Geithner for Economics Nobel Prize

Timothy Geithner's bank stress test is worthy of the Noble Prize in Economics and is the most important financial innovation in two decades. Having spent decades abating and resolving financial crises around the world, he was able, willing and ready to abate and resolve our own Wall Street Crash of 2008. This was a major endeavor that led to the recommendation of the bank stress test. As CEO of the Federal Reserve Bank of New York and later Treasury Secretary he led the fight to abate financial panics, prevent severe market liquidity constraints, corporate insolvencies, working with a legislature that was slow to come to the rescue of its citizens.

He made it clear that a "wall of money" was what it took to restore investor confidence. Quoting Stress Test, "Without guarantees, creditors would continue to run from banks . . . Without more capital banks would face increasing pressure to sell assets at distressed prices . . . . exacerbating what threatened to be a severe downturn" for our citizens.

He proposed a proactive approach to avoiding future liquidity constraints, and the subsequent insolvency, the bank stress test. The announcement of the first bank stress test led to "every financial indicator was heading the right way . . . fears of widespread nationalization faded, confidence returned to the financial system, and confidence bred stability. The system had become investable again."

With him we should congratulate Hank Paulson, Ben Bernanke, Don Kohn and many, many awesome colleagues who worked ceaselessly and persevered beyond the call of duty to save our nation. And for those who blindly believe that government cannot do it right, look at the humongous private sector mess they cleaned up.

Going forward we need a new approach to market and economic stabilization. Proactive tools, as Geithner had the foresight to recognize, are key to this future stability. In my 1995, 2 volume, 550 page master of finance thesis I had proposed a method to quantifying the Efficient Market Hypothesis. Since Eugene Fama proposed this concept in the 1960s academia has not quantified market efficiency. Quantifying market efficiency provides a rational & quantitative basis for discussion. See table below.


I was surprised by my 1995 findings, and could not explain it then. The US just about made it to the top 5 with its broader S&P 500. The so called third world countries had more efficient bourses than the US! 20 years later, we know why. $150 billion in bank fines says a lot for the US being at the bottom of this list.

To continue with Geithner's innovation, there is dire need for self-accountability, proactiveness and transparency in a quantitative manner much more than we currently are. Self-accountable means that officers have something real to lose if they mess up. Proactive means having tools that allow shareholder-investors to take action ahead of a potential disaster, thereby resolving issues before they become a panic. And transparency means breaking down the barriers to information asymmetry, that bankers know (if that) more about what is going on in their companies than their shareholder-investors.

I am not a proponent of excessive legislature but anarchy by any other name is still anarchy. I do believe we need to instill market disciple. This means making sure Financial services, Insurance companies and Banks (FIBs) own up.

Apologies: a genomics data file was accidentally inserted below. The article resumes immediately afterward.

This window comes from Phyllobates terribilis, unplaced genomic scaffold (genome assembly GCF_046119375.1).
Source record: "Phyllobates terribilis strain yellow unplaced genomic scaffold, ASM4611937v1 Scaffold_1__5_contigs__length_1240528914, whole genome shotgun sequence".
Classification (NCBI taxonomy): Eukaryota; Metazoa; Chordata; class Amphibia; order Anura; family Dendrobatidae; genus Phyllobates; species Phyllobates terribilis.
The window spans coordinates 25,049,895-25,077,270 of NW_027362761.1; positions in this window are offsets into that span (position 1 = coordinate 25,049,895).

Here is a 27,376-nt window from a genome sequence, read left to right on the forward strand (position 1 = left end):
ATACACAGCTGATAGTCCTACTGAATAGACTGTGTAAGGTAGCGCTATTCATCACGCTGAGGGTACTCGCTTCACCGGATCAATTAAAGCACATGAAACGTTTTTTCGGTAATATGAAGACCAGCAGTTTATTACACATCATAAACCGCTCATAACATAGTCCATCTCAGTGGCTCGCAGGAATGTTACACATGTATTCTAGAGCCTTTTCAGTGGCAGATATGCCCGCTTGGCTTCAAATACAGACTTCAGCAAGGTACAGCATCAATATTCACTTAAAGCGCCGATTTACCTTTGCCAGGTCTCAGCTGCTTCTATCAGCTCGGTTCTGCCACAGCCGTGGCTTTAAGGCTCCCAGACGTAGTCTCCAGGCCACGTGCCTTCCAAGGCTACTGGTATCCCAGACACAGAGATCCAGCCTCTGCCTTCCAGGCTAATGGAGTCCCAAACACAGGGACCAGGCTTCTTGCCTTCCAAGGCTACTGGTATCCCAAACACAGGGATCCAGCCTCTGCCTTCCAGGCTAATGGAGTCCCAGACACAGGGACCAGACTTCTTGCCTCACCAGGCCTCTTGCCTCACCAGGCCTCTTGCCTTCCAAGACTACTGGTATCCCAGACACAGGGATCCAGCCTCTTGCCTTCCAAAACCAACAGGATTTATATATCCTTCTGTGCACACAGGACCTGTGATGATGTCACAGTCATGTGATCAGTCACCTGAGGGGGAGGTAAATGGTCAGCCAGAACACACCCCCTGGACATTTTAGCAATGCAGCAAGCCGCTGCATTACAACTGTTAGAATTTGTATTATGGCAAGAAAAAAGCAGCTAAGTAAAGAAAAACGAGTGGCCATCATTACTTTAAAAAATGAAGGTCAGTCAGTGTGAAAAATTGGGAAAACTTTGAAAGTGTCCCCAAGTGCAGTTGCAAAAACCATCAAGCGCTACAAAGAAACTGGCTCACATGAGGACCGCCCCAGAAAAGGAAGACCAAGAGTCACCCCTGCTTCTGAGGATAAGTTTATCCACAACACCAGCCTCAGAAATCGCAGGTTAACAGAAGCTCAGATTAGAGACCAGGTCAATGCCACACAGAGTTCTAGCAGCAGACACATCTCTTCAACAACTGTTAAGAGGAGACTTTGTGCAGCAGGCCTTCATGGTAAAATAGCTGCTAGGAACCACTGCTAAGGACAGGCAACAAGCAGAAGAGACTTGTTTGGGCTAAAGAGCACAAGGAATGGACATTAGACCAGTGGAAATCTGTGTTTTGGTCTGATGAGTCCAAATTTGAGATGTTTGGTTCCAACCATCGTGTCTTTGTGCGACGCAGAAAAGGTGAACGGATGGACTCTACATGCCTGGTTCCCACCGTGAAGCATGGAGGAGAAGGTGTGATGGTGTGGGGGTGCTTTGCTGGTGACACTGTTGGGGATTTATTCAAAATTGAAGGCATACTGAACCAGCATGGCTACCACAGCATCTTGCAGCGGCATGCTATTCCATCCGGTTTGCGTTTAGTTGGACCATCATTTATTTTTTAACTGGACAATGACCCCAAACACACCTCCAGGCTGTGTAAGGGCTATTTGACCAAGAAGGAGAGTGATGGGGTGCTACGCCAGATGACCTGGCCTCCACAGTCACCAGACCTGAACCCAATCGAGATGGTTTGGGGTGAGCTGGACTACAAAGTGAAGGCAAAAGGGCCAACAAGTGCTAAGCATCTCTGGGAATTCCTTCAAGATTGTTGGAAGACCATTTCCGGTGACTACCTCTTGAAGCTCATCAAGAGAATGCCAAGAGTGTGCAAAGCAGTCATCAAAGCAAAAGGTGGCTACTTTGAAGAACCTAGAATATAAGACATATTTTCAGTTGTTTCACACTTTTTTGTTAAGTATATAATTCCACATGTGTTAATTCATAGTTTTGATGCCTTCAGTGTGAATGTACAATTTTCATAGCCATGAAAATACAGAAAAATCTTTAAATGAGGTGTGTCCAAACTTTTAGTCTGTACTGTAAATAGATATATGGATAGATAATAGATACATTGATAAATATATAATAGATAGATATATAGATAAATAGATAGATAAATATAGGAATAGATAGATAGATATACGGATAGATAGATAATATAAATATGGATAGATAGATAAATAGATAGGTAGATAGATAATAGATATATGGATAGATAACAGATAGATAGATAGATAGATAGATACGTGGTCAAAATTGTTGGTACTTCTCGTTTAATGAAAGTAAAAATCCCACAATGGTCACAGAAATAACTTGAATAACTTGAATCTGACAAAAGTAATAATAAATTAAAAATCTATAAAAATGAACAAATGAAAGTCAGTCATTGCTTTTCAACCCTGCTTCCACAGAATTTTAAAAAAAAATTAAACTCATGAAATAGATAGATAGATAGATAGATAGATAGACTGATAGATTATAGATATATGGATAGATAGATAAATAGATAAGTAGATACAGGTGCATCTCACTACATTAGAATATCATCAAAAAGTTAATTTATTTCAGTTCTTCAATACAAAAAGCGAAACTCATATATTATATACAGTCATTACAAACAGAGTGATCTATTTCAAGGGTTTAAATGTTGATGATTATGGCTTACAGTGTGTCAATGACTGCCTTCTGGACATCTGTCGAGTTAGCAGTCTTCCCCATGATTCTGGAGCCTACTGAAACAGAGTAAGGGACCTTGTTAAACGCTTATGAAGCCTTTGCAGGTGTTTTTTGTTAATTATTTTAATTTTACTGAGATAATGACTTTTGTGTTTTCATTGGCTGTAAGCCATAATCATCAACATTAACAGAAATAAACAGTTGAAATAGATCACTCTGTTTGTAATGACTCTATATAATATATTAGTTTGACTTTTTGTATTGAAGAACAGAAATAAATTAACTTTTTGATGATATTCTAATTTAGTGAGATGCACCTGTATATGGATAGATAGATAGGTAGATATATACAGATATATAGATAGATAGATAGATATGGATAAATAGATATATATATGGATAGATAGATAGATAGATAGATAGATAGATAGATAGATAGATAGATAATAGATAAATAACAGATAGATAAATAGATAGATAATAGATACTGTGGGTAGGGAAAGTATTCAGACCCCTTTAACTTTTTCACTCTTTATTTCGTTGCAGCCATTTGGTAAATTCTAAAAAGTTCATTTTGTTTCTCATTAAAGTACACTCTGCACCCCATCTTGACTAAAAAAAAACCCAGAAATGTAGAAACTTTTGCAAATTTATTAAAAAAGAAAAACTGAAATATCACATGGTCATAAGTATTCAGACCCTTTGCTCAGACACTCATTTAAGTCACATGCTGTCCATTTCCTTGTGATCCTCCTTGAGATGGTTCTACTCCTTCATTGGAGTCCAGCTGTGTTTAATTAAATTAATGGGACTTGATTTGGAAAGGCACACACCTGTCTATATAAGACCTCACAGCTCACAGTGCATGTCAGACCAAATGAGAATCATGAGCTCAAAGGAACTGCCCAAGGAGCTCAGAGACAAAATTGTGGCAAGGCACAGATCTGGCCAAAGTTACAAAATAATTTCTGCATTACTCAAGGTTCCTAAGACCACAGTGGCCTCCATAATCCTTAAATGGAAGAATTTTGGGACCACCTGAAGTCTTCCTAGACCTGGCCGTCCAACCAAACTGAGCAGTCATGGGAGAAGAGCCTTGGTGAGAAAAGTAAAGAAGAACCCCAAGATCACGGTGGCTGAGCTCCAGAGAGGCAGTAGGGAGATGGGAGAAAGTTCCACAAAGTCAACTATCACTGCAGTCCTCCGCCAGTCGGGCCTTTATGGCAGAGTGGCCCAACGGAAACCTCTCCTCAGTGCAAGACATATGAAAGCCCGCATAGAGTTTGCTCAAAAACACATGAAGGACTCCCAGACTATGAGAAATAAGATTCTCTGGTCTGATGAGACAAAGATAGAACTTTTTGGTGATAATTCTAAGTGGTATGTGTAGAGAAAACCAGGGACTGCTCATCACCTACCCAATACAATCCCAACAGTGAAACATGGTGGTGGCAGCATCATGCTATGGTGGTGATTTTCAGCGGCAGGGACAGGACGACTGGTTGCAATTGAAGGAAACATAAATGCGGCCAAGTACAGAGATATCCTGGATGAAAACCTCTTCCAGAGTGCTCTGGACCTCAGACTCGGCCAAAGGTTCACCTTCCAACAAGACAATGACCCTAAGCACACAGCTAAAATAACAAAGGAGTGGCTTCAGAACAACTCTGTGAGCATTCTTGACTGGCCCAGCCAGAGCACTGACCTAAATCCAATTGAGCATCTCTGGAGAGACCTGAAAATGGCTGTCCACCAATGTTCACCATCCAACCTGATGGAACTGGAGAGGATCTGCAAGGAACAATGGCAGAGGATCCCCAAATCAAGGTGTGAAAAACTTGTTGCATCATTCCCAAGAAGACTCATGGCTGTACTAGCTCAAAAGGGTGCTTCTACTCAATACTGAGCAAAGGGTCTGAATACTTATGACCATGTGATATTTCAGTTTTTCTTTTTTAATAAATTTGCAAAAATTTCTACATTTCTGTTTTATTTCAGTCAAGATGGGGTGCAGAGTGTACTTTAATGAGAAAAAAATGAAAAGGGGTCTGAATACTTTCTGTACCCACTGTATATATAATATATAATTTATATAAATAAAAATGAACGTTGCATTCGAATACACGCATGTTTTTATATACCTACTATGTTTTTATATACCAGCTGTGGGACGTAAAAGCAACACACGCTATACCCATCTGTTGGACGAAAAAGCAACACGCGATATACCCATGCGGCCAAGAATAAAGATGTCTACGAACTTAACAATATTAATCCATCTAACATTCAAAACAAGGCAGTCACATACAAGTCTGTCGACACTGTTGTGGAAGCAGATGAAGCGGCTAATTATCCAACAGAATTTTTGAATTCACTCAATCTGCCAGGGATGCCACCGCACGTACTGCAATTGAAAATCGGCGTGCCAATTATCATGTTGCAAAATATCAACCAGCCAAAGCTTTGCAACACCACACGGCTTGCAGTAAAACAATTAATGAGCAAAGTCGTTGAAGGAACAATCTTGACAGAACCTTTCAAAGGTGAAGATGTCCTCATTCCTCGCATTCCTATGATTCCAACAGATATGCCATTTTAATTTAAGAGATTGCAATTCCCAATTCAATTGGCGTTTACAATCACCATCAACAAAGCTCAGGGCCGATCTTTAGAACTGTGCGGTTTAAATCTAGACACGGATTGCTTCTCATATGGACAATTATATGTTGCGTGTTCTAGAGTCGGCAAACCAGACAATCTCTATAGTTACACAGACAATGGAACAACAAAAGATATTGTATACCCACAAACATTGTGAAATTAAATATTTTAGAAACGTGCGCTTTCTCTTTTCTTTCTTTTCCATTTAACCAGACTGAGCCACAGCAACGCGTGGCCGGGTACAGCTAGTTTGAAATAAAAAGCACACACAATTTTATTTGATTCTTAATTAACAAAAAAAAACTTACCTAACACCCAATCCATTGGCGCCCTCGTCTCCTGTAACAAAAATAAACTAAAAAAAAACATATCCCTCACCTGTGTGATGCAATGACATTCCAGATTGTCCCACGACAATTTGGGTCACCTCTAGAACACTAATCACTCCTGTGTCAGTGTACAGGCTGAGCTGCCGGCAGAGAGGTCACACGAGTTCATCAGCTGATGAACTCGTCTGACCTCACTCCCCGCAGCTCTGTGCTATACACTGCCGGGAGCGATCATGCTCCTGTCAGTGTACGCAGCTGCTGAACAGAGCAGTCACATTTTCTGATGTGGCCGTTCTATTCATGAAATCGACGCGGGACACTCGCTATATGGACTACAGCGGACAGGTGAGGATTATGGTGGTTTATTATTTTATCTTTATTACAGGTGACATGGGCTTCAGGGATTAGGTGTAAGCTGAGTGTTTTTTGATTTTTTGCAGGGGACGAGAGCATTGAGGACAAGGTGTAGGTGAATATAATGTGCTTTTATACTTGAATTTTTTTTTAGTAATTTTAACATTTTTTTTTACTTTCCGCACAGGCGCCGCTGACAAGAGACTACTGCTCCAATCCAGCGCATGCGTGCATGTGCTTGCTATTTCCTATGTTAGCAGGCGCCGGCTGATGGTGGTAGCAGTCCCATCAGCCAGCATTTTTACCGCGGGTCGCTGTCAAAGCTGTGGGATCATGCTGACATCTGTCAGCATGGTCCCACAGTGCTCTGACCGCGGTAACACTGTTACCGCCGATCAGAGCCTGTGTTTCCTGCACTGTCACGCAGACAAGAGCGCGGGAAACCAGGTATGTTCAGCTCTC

Self-accountability requires that officers really take care of the downside risk by ensuring that they put their money where their mouths are: (1) All forms of owner occupied mortgages are nonrecourse, because bankers who earn $20 million a year should definitely know better than homeowners who earn $55,000. And thus have the onus to bear the responsibility for the mortgages they make. (2) Investment bankers and their kind, must take first loss i.e. must own a substantial portion of the riskiest portion of their product. For example the bottom 15% of their mortgage pool/deal.

Geithner had proposed publishing loss estimates with the bank stress test results. Seven years on, I think we need to go further. Transparency requires 4 columns by product type, in quarterly financial statements (a) historical losses, (b) expected losses, (c) tail losses (I prefer CVAR), and (d) full naked obligation without credit enhancements and risk mitigation, assuming the instruments failed. This places the onus of explaining their business on the bankers and not the shareholders or regulators. Too complex to explain is not acceptable. It enables investors to be proactive, to compare risk by subindustry, ask better informed questions, and reward or punish management with their (investors') economic votes. This transparency facilitates market response on a case by case basis well before there is cause for panic.

In my opinion, publishing risk metrics such as VARs are worthless as evidenced by the impressive success of the bank stress test.

The two final and surprising lesson from the Wall Street crash of 2008, are (1) markets are not godlike. Markets are only as good as the analysts, traders, investors, managers and officers who operate in these markets, not more. (2) There are times when we cannot leave it to free markets that are not disciplined. Imagine if Tim Geithner, Hank Paulson, Ben Bernanke, Don Kohn had said let the markets determine who wins and who loses? We would be in the Ultimate Depression that would have been several times worse than the 1930s Great Depression.

Is there an economics case more worthy? Timothy Geithner, I nominate you for the Nobel Prize in Economics.